Lucy Barrett: From grandma to graduate to professor

Volume 22, No. 4 - Summer 2011
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LUCY BARETT

TEACHING AND LAUGHING. From left, Lucy Barrett, Red Lake Nation College instructor, with students Tessy Johnson, Allysha Johnson, and Chelsey May. Photo by Dan King

Most people look forward to a restful retirement, planning to relax, travel, or spend time pursuing their favorite hobby. Lucy Barrett (Red Lake Nation Band of Chippewa) is no ordinary person. In 2005, after retiring from her job at age 66, she attended college for the first time in her life—and started her post-retirement, educational career at Red Lake Nation College (Red Lake, MN).

Six years later, Barrett has earned three degrees and is now teaching Indian Studies courses. “None of this would have happened for me if Red Lake Nation College was not here,” she says. “Red Lake College is good for the tribe because everyone can go to college, and it’s close, right here on the rez. And, you’re going to school with your own people. That makes it easier. Once I was here a while, I realized I could go to college just like anyone else and maybe even go to a four-year college.”

The bitter cold winds flow freely across the dark green pine trees in the “Icebox of America”—the Little Rock area of the Red Lake Indian Reservation where Barrett was raised. Red Lake is located in northern Minnesota about 90 miles south of the Canadian border, and is one of the largest Indian reservations in America with almost one million acres of land, forests, and lakes. Barrett was raised in these sprawling lands in a small, closeknit family of three children with her mother and father.

She worked, eventually married, and then raised four children of her own with her husband of 45 years, Richard Barrett. When she retired from her position at the Red Lake Hospital after a long, successful career in the medical records field, she was the matriarch of nine grandchildren, eight great-grandchildren, and a large extended family— and intended to take “just one class” at the tribal college.

“I went to Red Lake College to sign up for one class, and I came home with three,” Barrett says with an easy laugh. “I didn’t really plan on being a full-time student; I just wanted to take one computer class so I could learn all the buttons.” However, when Barrett learned about the existence of an Indian Studies program, she became excited.

While at Red Lake Nation College, she inspired the entire community by being the “grandma student” who put in hundreds of quiet study hours. Barrett quickly became known as a serious student who worked hard on her assignments and papers, and after two years, she earned a 3.73 grade point average.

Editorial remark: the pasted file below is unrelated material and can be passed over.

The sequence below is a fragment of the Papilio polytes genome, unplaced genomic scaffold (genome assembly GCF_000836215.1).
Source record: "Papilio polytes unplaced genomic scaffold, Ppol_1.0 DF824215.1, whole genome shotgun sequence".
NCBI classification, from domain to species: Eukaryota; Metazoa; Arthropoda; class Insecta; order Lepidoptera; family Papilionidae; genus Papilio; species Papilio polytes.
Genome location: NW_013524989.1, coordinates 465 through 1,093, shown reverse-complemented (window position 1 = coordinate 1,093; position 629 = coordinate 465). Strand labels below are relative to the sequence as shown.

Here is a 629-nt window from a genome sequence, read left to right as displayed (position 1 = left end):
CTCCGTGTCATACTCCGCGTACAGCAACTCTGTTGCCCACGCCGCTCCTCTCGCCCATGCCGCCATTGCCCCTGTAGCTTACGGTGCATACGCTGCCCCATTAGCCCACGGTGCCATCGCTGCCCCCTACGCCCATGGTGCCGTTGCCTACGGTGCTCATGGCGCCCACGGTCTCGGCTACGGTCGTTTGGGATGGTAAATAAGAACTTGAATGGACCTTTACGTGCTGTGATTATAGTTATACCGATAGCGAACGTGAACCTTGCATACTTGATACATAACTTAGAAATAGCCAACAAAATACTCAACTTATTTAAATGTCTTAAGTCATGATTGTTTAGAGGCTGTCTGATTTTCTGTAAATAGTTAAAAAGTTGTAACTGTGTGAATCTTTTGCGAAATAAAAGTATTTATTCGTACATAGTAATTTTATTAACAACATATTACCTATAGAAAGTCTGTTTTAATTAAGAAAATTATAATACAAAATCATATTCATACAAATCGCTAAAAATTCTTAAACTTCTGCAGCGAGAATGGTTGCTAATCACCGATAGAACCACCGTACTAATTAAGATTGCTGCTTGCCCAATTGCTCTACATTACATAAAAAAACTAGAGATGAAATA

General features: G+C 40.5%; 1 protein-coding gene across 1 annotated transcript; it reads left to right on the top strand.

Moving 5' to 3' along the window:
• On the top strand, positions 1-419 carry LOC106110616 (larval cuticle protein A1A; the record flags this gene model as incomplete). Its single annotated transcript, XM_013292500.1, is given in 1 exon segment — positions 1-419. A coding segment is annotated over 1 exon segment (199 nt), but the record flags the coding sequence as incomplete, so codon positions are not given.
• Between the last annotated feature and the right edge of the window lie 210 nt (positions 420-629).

One day, a UPS driver who visited the tribal college on a daily basis commented on Barrett’s presence: “Hey, looks like you have perfect attendance, you’re here every single day!” Barrett quickly replied with a smile, “At my age, I need to have perfect attendance, or I’ll forget what I learn!”

At Red Lake, she was consistently on the Dean’s List for Academic Excellence. She went on to graduate as a member of Phi Theta Kappa Honor Society and earned an Associate of Arts Degree in Indian Studies. Due to her strong academic performance at Red Lake, she was also awarded a Senior Academic Scholarship to attend Bemidji State University (BSU).

There, she immediately won the hearts of her fellow students, as well as staff and faculty, and became a legend. “Lucy was a leader in her classes and one of most influential students in her classes due to her willingness to share her extensive life experiences and knowledge of tribal history and sovereignty,” says her advisor, Dr. Ben Burgess, assistant professor of American Indian studies. “When Lucy spoke in class, everybody listened.”

Throughout her time at BSU, Barrett was on the dean’s list. In 2009, she graduated with cum laude honors from BSU after only two years to earn a fouryear, Bachelor of Arts Degree in Indian Studies.

After she graduated from BSU, she earned her Tribal Eminence Credentials from Red Lake Nation Tribe as a certified expert in Indian Studies—that’s a distinguished and rare honor based on lifelong knowledge of a tribe’s culture and ways. Since then, she has been asked to join the faculty of Red Lake Nation College. “At our tribal college, she is one of the most respected and most popular instructors,” says Laurie Neadeau, director of Student Services at Red Lake Nation College.

“I went to college because I wanted to learn about computers and Indian Studies,” Barrett says. “It never seemed like I was going to college because I was just learning what I wanted to learn.” The purest purpose of getting an education is learning for the sake of learning— that’s something Barrett figured out in her first college class.

DAMON BARRETT

MENTORED. When Lucy Barrett’s fiveyear-old great-grandson Damon graduated from kindergarten, he shouted, “Oh, I’m just like Gramma now!”

Barrett also offers her students practical advice for success in college. “All of your answers are right there if you spend time reading and studying,” she says. “Whenever students fail in school, it is usually because they don’t spend enough time reading and studying. I try to keep it simple.”

Recently, Barrett has been observed sniffing around the Internet, and she has apparently discovered that there are schools that offer master’s and Ph.D. degrees in her chosen field, American Indian Studies. It sounds like this story isn’t over yet. We’ll keep you posted.

Dan King is a member of Red Lake Nation Band of Chippewa Indians and the president of Red Lake Nation College. He earned a Master’s Degree in Public Administration from Harvard University’s John F. Kennedy School of Government. He also has a Bachelor’s Degree in Business Administration and a Master’s Degree in Business Administration.